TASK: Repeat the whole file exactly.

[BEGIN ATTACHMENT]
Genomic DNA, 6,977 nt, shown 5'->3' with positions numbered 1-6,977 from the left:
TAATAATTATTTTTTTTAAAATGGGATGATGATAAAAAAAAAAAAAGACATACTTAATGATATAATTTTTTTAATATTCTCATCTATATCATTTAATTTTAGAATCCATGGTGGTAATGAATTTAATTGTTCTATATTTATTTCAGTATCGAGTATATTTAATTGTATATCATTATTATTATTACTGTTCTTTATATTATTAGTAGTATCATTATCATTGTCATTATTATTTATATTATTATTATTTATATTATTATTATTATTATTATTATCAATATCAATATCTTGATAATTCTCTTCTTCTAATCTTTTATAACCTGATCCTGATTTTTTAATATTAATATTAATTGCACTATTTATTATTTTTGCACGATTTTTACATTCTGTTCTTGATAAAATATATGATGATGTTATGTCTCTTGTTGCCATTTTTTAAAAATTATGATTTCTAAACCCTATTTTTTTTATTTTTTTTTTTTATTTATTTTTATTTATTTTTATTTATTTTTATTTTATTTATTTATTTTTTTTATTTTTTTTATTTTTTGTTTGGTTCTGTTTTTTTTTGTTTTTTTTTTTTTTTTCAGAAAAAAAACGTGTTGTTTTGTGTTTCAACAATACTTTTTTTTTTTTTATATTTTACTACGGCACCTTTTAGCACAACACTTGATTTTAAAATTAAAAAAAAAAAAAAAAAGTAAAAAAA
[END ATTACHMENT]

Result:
Genomic DNA, 6,977 nt, shown 5'->3' with positions numbered 1-6,977 from the left:
TAATAATTATTTTTTTTAAAATGGGATGATGATAAAAAAAAAAAAAGACATACTTAATGATATAATTTTTTTAATATTCTCATCTATATCATTTAATTTTAGAATCCATGGTGGTAATGAATTTAATTGTTCTATATTTATTTCAGTATCGAGTATATTTAATTGTATATCATTATTATTATTACTGTTCTTTATATTATTAGTAGTATCATTATCATTGTCATTATTATTTATATTATTATTATTTATATTATTATTATTATTATTATTATCAATATCAATATCTTGATAATTCTCTTCTTCTAATCTTTTATAACCTGATCCTGATTTTTTAATATTAATATTAATTGCACTATTTATTATTTTTGCACGATTTTTACATTCTGTTCTTGATAAAATATATGATGATGTTATGTCTCTTGTTGCCATTTTTTAAAAATTATGATTTCTAAACCCTATTTTTTTTATTTTTTTTTTTTATTTATTTTTATTTATTTTTATTTATTTTTATTTTATTTATTTATTTTTTTTATTTTTTTTATTTTTTGTTTGGTTCTGTTTTTTTTTGTTTTTTTTTTTTTTTTCAGAAAAAAAACGTGTTGTTTTGTGTTTCAACAATACTTTTTTTTTTTTTATATTTTACTACGGCACCTTTTAGCACAACACTTGATTTTAAAATTAAAAAAAAAAAAAAAAAGTAAAAAAA